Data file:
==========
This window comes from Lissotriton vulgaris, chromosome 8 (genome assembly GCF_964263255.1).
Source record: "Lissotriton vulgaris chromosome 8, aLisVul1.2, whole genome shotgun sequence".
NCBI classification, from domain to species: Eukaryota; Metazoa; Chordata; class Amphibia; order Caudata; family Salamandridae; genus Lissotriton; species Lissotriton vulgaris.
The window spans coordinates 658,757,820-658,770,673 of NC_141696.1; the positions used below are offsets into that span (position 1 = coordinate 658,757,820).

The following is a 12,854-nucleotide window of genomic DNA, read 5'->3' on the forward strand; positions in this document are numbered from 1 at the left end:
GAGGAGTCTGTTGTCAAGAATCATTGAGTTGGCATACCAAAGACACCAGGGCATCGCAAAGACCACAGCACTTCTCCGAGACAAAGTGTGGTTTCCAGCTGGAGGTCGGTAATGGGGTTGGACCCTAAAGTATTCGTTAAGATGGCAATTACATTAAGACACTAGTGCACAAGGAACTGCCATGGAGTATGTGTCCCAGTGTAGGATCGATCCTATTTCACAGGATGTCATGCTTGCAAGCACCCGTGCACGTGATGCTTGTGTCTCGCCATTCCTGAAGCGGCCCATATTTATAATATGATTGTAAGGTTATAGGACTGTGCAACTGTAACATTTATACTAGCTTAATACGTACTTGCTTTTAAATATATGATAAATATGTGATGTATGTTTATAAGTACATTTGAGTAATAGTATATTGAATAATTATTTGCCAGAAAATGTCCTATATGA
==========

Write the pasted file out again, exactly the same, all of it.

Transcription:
This window comes from Lissotriton vulgaris, chromosome 8 (genome assembly GCF_964263255.1).
Source record: "Lissotriton vulgaris chromosome 8, aLisVul1.2, whole genome shotgun sequence".
NCBI classification, from domain to species: Eukaryota; Metazoa; Chordata; class Amphibia; order Caudata; family Salamandridae; genus Lissotriton; species Lissotriton vulgaris.
The window spans coordinates 658,757,820-658,770,673 of NC_141696.1; the positions used below are offsets into that span (position 1 = coordinate 658,757,820).

The following is a 12,854-nucleotide window of genomic DNA, read 5'->3' on the forward strand; positions in this document are numbered from 1 at the left end:
GAGGAGTCTGTTGTCAAGAATCATTGAGTTGGCATACCAAAGACACCAGGGCATCGCAAAGACCACAGCACTTCTCCGAGACAAAGTGTGGTTTCCAGCTGGAGGTCGGTAATGGGGTTGGACCCTAAAGTATTCGTTAAGATGGCAATTACATTAAGACACTAGTGCACAAGGAACTGCCATGGAGTATGTGTCCCAGTGTAGGATCGATCCTATTTCACAGGATGTCATGCTTGCAAGCACCCGTGCACGTGATGCTTGTGTCTCGCCATTCCTGAAGCGGCCCATATTTATAATATGATTGTAAGGTTATAGGACTGTGCAACTGTAACATTTATACTAGCTTAATACGTACTTGCTTTTAAATATATGATAAATATGTGATGTATGTTTATAAGTACATTTGAGTAATAGTATATTGAATAATTATTTGCCAGAAAATGTCCTATATGA